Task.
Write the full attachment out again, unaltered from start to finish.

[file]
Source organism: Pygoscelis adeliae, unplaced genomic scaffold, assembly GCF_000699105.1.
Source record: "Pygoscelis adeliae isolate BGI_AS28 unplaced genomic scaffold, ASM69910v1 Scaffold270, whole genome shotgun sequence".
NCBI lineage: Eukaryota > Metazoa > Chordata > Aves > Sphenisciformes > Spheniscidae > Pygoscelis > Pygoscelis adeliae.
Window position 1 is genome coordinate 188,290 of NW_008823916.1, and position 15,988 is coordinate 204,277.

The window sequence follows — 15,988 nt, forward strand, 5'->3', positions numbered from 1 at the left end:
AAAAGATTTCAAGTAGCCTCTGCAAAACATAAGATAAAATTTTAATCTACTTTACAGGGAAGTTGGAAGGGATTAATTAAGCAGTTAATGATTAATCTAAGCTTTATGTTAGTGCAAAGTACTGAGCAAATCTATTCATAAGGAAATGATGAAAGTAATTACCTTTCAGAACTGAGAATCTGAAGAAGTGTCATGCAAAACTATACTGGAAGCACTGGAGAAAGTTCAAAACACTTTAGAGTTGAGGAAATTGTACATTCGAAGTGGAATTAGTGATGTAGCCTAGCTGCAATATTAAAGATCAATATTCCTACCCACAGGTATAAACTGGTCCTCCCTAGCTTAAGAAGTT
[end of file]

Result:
Source organism: Pygoscelis adeliae, unplaced genomic scaffold, assembly GCF_000699105.1.
Source record: "Pygoscelis adeliae isolate BGI_AS28 unplaced genomic scaffold, ASM69910v1 Scaffold270, whole genome shotgun sequence".
NCBI lineage: Eukaryota > Metazoa > Chordata > Aves > Sphenisciformes > Spheniscidae > Pygoscelis > Pygoscelis adeliae.
Window position 1 is genome coordinate 188,290 of NW_008823916.1, and position 15,988 is coordinate 204,277.

The window sequence follows — 15,988 nt, forward strand, 5'->3', positions numbered from 1 at the left end:
AAAAGATTTCAAGTAGCCTCTGCAAAACATAAGATAAAATTTTAATCTACTTTACAGGGAAGTTGGAAGGGATTAATTAAGCAGTTAATGATTAATCTAAGCTTTATGTTAGTGCAAAGTACTGAGCAAATCTATTCATAAGGAAATGATGAAAGTAATTACCTTTCAGAACTGAGAATCTGAAGAAGTGTCATGCAAAACTATACTGGAAGCACTGGAGAAAGTTCAAAACACTTTAGAGTTGAGGAAATTGTACATTCGAAGTGGAATTAGTGATGTAGCCTAGCTGCAATATTAAAGATCAATATTCCTACCCACAGGTATAAACTGGTCCTCCCTAGCTTAAGAAGTT